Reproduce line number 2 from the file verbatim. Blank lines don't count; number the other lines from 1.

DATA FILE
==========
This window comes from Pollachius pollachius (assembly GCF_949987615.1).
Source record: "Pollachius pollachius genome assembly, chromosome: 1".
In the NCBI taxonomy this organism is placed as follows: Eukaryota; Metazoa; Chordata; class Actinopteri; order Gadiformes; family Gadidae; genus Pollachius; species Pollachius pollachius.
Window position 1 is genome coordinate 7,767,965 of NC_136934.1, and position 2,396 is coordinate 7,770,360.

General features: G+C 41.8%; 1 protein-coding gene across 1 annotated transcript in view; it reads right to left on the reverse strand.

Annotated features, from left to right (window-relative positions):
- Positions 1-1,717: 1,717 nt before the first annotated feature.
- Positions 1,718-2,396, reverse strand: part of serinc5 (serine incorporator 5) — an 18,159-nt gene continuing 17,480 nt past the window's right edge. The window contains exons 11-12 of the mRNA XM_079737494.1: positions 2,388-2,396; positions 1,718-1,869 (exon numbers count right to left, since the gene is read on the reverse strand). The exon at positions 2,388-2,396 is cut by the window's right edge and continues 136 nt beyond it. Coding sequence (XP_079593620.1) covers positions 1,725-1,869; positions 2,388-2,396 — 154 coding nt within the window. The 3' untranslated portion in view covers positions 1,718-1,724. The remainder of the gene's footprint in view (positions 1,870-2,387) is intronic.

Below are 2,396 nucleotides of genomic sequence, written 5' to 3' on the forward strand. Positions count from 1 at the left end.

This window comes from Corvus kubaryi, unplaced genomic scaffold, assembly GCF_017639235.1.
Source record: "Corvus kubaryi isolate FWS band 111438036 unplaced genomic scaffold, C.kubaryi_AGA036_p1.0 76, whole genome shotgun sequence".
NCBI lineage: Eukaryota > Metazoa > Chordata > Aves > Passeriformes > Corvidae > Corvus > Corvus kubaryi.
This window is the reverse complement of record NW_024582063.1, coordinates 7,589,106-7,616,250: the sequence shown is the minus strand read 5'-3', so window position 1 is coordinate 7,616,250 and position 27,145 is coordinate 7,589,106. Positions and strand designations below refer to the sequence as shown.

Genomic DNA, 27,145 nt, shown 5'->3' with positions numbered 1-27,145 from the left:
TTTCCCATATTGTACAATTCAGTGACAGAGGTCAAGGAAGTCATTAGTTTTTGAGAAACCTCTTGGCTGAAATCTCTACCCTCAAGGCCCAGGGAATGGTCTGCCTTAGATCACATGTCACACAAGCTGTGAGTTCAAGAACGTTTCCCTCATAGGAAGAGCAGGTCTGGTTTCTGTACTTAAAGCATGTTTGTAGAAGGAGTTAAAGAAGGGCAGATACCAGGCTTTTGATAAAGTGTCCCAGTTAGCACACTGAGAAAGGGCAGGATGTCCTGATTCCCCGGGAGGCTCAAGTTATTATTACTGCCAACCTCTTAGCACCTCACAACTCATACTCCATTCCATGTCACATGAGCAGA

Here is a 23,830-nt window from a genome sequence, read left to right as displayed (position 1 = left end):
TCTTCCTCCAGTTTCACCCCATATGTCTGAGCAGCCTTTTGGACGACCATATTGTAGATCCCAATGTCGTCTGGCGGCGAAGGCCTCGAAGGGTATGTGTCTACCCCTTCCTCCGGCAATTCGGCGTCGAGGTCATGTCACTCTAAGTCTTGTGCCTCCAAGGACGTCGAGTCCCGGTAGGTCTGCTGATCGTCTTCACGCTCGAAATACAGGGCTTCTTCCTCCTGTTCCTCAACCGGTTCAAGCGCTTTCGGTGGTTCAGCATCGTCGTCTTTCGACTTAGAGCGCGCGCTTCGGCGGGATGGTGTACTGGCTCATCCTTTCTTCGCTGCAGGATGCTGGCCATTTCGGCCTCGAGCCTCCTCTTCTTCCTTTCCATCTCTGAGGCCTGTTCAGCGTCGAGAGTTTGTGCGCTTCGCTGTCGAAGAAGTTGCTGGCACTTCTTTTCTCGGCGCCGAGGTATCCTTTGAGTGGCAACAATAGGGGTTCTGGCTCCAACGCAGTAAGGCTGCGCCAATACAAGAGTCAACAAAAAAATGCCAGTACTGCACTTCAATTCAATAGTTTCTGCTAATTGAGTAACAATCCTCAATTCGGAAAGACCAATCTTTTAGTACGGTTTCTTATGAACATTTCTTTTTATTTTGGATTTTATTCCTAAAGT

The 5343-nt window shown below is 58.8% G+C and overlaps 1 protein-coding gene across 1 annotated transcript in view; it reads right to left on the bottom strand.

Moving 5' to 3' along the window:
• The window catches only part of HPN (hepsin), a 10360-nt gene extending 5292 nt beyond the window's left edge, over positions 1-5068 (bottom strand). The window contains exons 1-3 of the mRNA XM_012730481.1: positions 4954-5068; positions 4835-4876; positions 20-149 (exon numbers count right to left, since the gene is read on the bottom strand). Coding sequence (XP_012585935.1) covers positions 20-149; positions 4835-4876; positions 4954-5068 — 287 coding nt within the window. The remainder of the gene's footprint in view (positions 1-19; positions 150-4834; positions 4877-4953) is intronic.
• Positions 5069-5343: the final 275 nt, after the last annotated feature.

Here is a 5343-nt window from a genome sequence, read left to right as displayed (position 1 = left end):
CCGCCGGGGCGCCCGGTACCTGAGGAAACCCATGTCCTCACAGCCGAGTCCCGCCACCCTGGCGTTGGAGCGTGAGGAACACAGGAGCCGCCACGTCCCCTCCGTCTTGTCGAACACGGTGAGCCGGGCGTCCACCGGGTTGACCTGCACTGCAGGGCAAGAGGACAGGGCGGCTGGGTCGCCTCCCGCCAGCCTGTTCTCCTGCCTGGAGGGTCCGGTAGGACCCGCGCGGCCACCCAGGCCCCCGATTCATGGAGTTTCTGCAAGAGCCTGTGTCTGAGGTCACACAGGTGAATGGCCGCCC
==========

Source record: "Pollachius pollachius genome assembly, chromosome: 1".